1. It Can Be Stressful

Working as a photographer in the art world can be quite stressful. The value of the art you are expected to handle can be quite mind blowing. Handling such priceless art takes great concentration and patience, whilst still making it possible to photograph. There are often tight deadlines you need to work towards and some clients can be fairly demanding when there are marketing deadlines involved.

2. It Requires a Lot of Hard Work

Working as a photographer in the art world requires a great deal of hard work and concentration. Photographers often have to work long hours, and they may have to travel frequently, sometimes nationwide or even worldwide, and although that all sounds glamorous, it's not often the case! Working abroad entails packing or organising a lot of equipment needed for the job and flying with camera equipment can result in a lot of complications and organisation. Additionally, as with all photography subjects, photographers must be constantly learning and keeping up with new trends in order to be successful.

3. You often have to work in challenging surroundings.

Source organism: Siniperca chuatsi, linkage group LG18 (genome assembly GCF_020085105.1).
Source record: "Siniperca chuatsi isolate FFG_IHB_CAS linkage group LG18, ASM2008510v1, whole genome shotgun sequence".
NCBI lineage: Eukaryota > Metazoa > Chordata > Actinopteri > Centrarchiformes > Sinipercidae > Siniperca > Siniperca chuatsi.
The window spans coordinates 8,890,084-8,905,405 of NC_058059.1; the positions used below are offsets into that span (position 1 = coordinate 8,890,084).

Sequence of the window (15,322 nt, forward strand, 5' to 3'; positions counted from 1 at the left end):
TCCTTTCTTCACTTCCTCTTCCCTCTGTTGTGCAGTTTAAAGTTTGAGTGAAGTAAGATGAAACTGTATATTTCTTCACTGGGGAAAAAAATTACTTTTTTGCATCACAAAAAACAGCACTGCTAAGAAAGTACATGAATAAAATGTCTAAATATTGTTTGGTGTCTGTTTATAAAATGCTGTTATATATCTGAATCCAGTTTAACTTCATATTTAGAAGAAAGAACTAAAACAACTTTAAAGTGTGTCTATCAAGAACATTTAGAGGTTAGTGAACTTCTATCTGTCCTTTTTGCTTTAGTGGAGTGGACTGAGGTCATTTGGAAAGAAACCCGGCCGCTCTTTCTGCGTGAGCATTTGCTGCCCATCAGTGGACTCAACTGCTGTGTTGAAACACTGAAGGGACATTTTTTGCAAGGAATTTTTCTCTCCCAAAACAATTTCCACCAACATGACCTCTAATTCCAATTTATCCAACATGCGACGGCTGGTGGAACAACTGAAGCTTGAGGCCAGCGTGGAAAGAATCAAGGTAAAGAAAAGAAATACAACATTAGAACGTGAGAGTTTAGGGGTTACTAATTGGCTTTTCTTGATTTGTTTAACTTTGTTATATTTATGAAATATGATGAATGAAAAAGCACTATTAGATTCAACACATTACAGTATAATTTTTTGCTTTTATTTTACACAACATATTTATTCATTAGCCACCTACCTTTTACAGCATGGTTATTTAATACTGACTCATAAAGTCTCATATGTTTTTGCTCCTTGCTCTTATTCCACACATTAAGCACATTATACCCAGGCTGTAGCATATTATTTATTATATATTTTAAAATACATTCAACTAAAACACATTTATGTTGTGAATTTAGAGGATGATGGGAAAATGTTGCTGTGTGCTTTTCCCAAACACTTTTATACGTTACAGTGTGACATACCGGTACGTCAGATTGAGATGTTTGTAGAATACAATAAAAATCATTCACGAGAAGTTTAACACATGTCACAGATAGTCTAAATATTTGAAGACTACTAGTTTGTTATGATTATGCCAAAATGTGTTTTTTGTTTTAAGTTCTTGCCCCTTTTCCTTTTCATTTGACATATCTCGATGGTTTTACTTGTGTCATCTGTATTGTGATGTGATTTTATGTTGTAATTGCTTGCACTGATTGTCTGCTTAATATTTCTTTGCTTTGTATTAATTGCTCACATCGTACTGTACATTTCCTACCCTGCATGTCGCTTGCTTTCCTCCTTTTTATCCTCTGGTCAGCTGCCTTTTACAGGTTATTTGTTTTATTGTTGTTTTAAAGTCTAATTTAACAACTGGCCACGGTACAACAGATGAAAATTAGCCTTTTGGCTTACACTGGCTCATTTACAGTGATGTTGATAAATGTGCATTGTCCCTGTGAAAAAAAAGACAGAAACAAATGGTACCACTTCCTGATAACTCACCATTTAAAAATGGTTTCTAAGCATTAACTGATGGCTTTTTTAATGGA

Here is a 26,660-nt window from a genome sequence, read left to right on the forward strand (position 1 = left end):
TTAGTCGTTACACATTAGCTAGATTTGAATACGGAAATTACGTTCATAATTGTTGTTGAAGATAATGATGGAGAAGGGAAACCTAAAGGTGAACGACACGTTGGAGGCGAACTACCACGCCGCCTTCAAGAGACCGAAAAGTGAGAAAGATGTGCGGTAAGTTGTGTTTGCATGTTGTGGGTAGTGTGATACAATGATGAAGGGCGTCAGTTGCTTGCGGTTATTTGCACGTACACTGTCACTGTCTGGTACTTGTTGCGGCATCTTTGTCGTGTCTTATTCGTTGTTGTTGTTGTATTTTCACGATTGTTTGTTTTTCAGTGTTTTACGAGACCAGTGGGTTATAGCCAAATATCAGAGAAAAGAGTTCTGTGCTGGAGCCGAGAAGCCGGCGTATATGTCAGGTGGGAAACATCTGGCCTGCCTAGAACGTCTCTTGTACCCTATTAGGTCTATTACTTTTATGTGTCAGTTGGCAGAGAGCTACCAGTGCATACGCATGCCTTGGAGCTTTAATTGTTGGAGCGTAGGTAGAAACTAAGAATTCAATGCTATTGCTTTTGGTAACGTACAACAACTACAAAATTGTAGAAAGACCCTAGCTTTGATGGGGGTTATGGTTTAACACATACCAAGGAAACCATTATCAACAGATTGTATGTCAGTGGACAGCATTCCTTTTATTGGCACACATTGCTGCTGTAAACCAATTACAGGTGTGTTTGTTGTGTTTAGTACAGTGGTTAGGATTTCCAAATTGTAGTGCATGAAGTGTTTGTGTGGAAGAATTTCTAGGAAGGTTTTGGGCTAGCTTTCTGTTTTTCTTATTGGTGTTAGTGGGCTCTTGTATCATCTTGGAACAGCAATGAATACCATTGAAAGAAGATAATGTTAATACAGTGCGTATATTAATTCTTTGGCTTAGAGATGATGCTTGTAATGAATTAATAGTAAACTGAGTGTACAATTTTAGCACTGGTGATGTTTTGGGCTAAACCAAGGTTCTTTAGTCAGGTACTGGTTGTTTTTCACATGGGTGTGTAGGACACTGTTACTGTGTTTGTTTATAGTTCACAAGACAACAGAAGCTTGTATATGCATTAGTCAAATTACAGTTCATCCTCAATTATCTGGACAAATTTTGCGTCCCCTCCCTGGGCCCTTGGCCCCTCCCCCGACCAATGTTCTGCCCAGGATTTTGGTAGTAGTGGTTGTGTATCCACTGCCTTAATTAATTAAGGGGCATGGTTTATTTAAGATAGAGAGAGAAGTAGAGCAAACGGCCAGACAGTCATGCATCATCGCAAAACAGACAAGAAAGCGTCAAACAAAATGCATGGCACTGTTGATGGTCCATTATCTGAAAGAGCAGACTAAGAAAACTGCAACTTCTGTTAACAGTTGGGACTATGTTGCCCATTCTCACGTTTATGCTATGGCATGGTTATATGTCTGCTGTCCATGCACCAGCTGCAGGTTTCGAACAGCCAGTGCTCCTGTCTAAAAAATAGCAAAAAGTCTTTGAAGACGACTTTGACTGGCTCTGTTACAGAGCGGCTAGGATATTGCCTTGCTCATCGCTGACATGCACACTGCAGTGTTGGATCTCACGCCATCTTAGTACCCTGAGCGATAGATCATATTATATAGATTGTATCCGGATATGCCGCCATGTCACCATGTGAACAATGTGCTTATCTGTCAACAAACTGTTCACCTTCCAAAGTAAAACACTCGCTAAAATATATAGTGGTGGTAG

I've had to hang off balconies, navigate stairwells with large furniture, and work all day in a freezing 30 ft underground location, mainly because of the logistics of where the artwork sits. Sometimes the artwork can't be moved, so you have to photograph a painting on a staircase, or a large stone sculpture needs to be photographed in a cluttered dusty storeroom because of course it's too large to move!

4. It Can Be Rewarding

Despite the challenges that come with working as a photographer in the art world, it can also be a very rewarding job. I feel very lucky to have worked with some incredible art, with an amazing history. From jewel-encrusted books and ancient Asian art to working in Buckingham palace and working overseas in luxurious locations. Photographers who are able to succeed in the industry often find that their work is very fulfilling and it will feature in books and catalogues for years to come.

Antiques Photographer Tunbridge Wells, Kent

Working as a photographer in the art world is exciting and creative. No two days are ever the same, and you'll get to meet interesting people from all over the world. If you're thinking about becoming a photographer, remember that it's important to be patient, detail-oriented, and adaptable. With hard work and experience, you can certainly create a career for yourself in this competitive industry.

Whatever you're trying to photograph, the right fine art photographer can help you sell your art pieces and make them captivate the customer's imagination. To learn more about how Karen Bengall Photography can help, take a look around the website and get in touch today!